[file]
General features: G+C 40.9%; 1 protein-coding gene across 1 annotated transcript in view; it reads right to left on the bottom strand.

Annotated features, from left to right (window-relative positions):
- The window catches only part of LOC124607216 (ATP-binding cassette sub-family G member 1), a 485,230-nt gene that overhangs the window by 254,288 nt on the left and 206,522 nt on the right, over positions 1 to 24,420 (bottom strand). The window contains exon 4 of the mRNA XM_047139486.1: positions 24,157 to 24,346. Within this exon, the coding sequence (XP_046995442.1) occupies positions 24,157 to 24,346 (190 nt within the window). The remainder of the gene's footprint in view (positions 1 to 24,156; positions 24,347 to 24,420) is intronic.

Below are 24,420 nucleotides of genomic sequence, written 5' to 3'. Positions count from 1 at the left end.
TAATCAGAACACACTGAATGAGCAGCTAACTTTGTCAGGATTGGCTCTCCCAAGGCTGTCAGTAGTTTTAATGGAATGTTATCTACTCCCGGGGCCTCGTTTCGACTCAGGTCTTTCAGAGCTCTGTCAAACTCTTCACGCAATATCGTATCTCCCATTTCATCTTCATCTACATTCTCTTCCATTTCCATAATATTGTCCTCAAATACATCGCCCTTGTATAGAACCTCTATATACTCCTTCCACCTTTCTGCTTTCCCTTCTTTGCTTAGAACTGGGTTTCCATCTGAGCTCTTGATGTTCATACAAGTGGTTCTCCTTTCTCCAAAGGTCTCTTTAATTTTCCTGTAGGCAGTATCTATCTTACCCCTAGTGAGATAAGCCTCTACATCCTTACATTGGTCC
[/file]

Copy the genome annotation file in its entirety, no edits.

General features: G+C 40.9%; 1 protein-coding gene across 1 annotated transcript in view; it reads right to left on the bottom strand.

Annotated features, from left to right (window-relative positions):
- The window catches only part of LOC124607216 (ATP-binding cassette sub-family G member 1), a 485,230-nt gene that overhangs the window by 254,288 nt on the left and 206,522 nt on the right, over positions 1 to 24,420 (bottom strand). The window contains exon 4 of the mRNA XM_047139486.1: positions 24,157 to 24,346. Within this exon, the coding sequence (XP_046995442.1) occupies positions 24,157 to 24,346 (190 nt within the window). The remainder of the gene's footprint in view (positions 1 to 24,156; positions 24,347 to 24,420) is intronic.

Below are 24,420 nucleotides of genomic sequence, written 5' to 3'. Positions count from 1 at the left end.
TAATCAGAACACACTGAATGAGCAGCTAACTTTGTCAGGATTGGCTCTCCCAAGGCTGTCAGTAGTTTTAATGGAATGTTATCTACTCCCGGGGCCTCGTTTCGACTCAGGTCTTTCAGAGCTCTGTCAAACTCTTCACGCAATATCGTATCTCCCATTTCATCTTCATCTACATTCTCTTCCATTTCCATAATATTGTCCTCAAATACATCGCCCTTGTATAGAACCTCTATATACTCCTTCCACCTTTCTGCTTTCCCTTCTTTGCTTAGAACTGGGTTTCCATCTGAGCTCTTGATGTTCATACAAGTGGTTCTCCTTTCTCCAAAGGTCTCTTTAATTTTCCTGTAGGCAGTATCTATCTTACCCCTAGTGAGATAAGCCTCTACATCCTTACATTGGTCC